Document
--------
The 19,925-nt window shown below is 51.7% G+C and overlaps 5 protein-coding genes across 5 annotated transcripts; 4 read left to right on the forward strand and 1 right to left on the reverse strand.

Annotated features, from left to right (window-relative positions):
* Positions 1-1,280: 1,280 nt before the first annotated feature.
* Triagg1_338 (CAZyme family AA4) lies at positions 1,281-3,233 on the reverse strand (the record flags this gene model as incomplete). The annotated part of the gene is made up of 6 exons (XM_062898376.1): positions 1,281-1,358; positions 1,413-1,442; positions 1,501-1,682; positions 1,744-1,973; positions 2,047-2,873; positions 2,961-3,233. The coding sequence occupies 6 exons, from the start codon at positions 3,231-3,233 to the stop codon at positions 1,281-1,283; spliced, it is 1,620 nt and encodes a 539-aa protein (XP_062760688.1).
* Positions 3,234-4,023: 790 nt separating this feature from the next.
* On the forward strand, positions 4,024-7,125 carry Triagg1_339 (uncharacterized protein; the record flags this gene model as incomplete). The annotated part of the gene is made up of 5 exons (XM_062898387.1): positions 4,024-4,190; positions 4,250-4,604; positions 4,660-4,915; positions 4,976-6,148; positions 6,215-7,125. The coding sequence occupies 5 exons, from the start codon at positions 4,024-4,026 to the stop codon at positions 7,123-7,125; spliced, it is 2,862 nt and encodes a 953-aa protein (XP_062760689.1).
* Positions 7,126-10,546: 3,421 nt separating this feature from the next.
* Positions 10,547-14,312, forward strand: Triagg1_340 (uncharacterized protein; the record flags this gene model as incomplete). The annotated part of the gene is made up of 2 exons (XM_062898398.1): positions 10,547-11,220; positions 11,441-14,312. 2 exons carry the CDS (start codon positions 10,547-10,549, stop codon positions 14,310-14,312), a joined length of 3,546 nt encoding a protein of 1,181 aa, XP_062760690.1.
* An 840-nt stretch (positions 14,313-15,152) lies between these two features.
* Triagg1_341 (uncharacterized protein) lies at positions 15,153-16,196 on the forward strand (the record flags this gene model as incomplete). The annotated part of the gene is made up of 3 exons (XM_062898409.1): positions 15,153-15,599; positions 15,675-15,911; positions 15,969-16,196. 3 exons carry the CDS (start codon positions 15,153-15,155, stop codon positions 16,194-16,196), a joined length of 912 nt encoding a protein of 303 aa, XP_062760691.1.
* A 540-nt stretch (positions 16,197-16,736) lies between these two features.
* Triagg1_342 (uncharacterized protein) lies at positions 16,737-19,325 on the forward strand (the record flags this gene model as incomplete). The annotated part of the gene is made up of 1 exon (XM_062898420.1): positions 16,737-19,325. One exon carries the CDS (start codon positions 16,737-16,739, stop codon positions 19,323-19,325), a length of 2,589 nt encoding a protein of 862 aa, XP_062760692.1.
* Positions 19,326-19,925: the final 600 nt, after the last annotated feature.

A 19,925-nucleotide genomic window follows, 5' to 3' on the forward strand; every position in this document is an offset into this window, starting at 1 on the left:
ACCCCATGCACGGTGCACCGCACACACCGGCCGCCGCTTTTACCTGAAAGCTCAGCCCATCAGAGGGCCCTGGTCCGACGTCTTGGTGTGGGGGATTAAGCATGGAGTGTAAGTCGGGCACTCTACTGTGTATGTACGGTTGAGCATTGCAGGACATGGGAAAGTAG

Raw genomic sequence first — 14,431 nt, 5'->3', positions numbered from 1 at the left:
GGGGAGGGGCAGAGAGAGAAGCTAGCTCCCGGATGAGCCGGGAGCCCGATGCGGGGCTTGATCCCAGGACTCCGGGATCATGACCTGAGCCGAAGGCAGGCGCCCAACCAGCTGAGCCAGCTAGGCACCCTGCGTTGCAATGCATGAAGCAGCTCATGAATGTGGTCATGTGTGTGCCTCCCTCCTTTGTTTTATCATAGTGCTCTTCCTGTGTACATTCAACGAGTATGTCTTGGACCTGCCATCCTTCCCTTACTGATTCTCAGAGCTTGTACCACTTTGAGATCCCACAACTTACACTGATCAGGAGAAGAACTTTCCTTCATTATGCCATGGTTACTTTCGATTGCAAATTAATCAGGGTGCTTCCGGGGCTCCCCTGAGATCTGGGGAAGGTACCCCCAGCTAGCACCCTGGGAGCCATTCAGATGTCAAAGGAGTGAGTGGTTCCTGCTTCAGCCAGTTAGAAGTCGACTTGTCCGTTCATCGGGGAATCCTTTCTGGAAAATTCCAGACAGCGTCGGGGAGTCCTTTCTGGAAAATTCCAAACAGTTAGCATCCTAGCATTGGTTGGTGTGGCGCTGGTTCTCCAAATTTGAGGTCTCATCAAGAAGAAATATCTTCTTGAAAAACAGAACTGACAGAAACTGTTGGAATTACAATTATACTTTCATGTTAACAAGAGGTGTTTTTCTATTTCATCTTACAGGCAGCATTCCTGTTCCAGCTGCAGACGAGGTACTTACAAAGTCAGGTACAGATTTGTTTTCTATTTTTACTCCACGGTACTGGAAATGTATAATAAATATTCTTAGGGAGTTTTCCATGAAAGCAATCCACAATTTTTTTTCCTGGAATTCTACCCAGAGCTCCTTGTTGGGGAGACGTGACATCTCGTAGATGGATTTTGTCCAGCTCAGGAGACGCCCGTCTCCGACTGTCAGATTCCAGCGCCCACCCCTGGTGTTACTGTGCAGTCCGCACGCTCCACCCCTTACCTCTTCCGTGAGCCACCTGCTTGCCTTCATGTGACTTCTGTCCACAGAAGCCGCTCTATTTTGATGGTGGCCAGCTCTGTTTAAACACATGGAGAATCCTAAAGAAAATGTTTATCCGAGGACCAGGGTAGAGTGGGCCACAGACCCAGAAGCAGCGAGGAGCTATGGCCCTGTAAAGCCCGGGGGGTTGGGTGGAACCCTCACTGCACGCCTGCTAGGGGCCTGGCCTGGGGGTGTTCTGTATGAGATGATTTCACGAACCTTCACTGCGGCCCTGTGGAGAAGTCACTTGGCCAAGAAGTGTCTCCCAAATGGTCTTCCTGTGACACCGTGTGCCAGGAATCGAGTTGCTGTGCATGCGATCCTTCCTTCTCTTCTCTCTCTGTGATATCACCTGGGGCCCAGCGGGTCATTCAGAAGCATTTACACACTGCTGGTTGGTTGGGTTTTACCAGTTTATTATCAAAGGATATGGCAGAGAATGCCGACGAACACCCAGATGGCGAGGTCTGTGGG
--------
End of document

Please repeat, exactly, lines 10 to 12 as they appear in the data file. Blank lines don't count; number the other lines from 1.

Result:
* Triagg1_341 (uncharacterized protein) lies at positions 15,153-16,196 on the forward strand (the record flags this gene model as incomplete). The annotated part of the gene is made up of 3 exons (XM_062898409.1): positions 15,153-15,599; positions 15,675-15,911; positions 15,969-16,196. 3 exons carry the CDS (start codon positions 15,153-15,155, stop codon positions 16,194-16,196), a joined length of 912 nt encoding a protein of 303 aa, XP_062760691.1.
* A 540-nt stretch (positions 16,197-16,736) lies between these two features.
* Triagg1_342 (uncharacterized protein) lies at positions 16,737-19,325 on the forward strand (the record flags this gene model as incomplete). The annotated part of the gene is made up of 1 exon (XM_062898420.1): positions 16,737-19,325. One exon carries the CDS (start codon positions 16,737-16,739, stop codon positions 19,323-19,325), a length of 2,589 nt encoding a protein of 862 aa, XP_062760692.1.